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Old Frankish. Frankish or Old Franconian (or, less correctly, Old Frankish) was the language spoken by the Germanic Franks in the Low Countries and adjacent parts of contemporary France and Germany between the 4th and 8th century.
It belongs to the West Germanic language group and is thought to have given rise to the modern Franconian languages. The Franks descended from Germanic tribes that settled parts of the Netherlands and western Germany during the early Iron Age. From the 4th century, they are attested as extending into what is now the southern Netherlands and northern Belgium. In the 5th and 6th centuries, they expanded their realm and conquered Roman Gaul completely as well as client states such as Bavaria and Thuringia. Knowledge of Frankish is almost entirely reconstructed from Old Dutch and from etyma and loanwords from Old French. During this period, Frankish had a major influence on the lexicon, pronunciation and grammar of the Romance languages spoken in former Roman Gaul. French language.
French (le français [lə fʁ̥ɒ̃sɛ] ( ) or la langue française [la lɑ̃ɡ fʁɑ̃sɛz]) is a Romance language spoken as a first language in France, the Romandy region in Switzerland, Wallonia and Brussels in Belgium, Monaco, the provinces of Quebec, Ontario and New Brunswick (Acadia region) in Canada also in Haiti, the Acadiana region of the U.S. state of Louisiana, the northern parts of the U.S. states of Maine, New Hampshire and Vermont in the New England region, and by various communities elsewhere.
Other speakers of French, who often speak it as a second language, are distributed throughout many parts of the world, the largest numbers of whom reside in Francophone Africa. In Africa, French is most commonly spoken in Gabon (where 80% report fluency), Mauritius (78%), Algeria (75%), Senegal and Côte d'Ivoire (70%). French is estimated as having 110 million native speakers and 190 million more second language speakers. Geographic distribution Europe Langues d'oïl.
The langues d'oïl [lɑ̃ɡᵊdɔjl] or langues d'oui [lɑ̃ɡᵊdwi], in English the Oïl /ˈwiːl/ or Oui /ˈwiː/ languages, are a dialect continuum that includes standard French and its closest autochthonous relatives spoken today in the northern half of France, southern Belgium, and the Channel Islands.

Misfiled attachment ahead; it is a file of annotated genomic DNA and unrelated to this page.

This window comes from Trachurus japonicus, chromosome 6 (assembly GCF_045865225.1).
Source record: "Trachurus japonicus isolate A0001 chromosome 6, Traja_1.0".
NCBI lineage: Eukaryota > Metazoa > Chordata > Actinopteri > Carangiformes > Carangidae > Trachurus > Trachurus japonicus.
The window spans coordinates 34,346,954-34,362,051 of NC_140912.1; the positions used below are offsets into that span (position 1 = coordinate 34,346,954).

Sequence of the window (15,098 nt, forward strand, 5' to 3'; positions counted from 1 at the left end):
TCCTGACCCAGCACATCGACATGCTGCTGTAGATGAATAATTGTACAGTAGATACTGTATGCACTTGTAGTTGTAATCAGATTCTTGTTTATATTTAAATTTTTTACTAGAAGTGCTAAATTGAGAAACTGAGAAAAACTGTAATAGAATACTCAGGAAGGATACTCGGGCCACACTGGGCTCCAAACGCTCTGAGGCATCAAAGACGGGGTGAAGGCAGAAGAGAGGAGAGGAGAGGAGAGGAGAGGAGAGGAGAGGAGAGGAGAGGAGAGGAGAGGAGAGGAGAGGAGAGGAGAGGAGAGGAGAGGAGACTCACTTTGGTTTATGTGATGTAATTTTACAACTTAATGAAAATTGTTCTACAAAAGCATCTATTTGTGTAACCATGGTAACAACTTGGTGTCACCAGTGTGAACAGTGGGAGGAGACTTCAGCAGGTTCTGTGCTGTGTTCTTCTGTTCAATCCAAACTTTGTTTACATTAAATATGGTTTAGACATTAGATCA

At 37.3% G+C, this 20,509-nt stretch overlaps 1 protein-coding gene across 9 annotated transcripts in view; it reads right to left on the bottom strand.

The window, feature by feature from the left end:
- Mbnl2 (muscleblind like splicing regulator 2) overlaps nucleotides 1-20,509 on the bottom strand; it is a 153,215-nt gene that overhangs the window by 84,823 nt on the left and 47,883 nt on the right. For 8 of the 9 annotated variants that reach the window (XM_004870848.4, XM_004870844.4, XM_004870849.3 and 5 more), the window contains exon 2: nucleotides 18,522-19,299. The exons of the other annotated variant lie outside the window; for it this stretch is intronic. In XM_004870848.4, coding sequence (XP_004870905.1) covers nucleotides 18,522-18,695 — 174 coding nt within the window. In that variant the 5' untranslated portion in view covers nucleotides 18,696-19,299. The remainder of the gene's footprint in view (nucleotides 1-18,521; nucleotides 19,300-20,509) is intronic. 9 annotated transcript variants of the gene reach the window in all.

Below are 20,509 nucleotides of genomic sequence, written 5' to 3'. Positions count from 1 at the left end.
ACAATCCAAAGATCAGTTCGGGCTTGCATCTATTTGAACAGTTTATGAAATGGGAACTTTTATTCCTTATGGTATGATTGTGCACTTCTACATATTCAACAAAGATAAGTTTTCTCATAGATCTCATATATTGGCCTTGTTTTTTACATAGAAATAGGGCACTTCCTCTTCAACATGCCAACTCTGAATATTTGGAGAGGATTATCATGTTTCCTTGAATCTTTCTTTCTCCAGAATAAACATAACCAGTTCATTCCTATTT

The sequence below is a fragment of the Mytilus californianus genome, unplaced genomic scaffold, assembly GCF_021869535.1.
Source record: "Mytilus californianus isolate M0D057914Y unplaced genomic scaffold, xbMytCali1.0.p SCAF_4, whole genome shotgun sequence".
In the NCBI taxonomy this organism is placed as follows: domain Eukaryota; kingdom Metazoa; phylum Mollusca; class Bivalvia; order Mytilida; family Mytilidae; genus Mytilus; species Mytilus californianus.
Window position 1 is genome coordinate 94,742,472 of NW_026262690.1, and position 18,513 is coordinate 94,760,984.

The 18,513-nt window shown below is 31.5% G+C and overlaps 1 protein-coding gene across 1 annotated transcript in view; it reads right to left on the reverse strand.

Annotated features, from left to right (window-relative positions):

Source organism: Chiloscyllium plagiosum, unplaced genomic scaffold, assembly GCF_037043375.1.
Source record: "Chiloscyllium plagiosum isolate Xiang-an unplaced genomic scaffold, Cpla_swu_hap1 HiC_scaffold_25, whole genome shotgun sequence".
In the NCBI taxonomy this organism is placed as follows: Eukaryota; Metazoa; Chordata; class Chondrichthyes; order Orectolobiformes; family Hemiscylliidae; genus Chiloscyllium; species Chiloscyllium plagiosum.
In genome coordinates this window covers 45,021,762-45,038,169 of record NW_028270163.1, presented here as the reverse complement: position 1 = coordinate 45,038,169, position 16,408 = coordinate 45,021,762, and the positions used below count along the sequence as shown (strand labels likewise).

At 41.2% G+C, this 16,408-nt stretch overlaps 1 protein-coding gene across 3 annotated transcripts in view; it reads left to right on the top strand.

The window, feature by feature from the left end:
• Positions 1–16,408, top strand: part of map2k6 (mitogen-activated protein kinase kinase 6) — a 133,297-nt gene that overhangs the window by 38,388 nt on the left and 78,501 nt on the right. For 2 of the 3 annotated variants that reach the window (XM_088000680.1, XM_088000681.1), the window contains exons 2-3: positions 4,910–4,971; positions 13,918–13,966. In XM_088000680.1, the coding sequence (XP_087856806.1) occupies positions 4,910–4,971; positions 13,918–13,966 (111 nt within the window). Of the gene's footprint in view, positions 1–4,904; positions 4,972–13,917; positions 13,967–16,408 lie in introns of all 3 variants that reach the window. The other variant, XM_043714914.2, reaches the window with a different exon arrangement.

They belong to the larger Gallo-Romance group of languages, which also covers most of southern France (Occitania), northern Italy and eastern Spain (Catalan Countries) (some linguists place Catalan into the Ibero-Romance grouping instead). Linguists divide the Romance languages of France, and especially of Medieval France, into three geographical subgroups: Langues d'oïl and Langues d'oc, named after their words for 'yes', with Franco-Provençal (Arpitan) considered transitional. Meanings and disambiguation Langue d'oïl (in the singular), Oïl dialects and Oïl languages (in the plural) designate the ancient northern Gallo-Romance languages as well as their modern-day descendants.
History Old French. ( , , ; Modern French ) was the Romance dialect continuum spoken in territories that span roughly the northern half of modern France and parts of modern Belgium and Switzerland from the 9th century to the 14th century. It was then known as the (oïl language) to distinguish it from the (Occitan language, also then called Provençal ), whose territory bordered that of Old French to the south. Occitan language. Occitan (English pronunciation: /ˈɒksɨtən, -tæn, -tɑːn/; Occitan: [utsiˈta]; French: [ɔksitɑ̃]), also known as lenga d'òc (Occitan: [ˈleŋɡɔ ˈðɔ(k)]; French: langue d'oc) by its native speakers, is a Romance language.
It is spoken in southern France, Italy's Occitan Valleys, Monaco, and Spain's Val d'Aran; collectively, these regions are sometimes referred to unofficially as Occitania. Occitan is also spoken in the linguistic enclave of Guardia Piemontese (Calabria, Italy). However, there are strong polemics about the unity of the language, as some think that Occitan is a macrolanguage. Others include Catalan in this family, as the distance between this language and other Occitan dialects (as the Gascon language) is similar to the distance among different Occitan dialects.
In fact, it was considered as an Occitan dialect until the end of the 19th century. The long-term survival of Occitan is in grave doubt. Name Provençal. From Wikipedia, the free encyclopedia Provençal may refer to: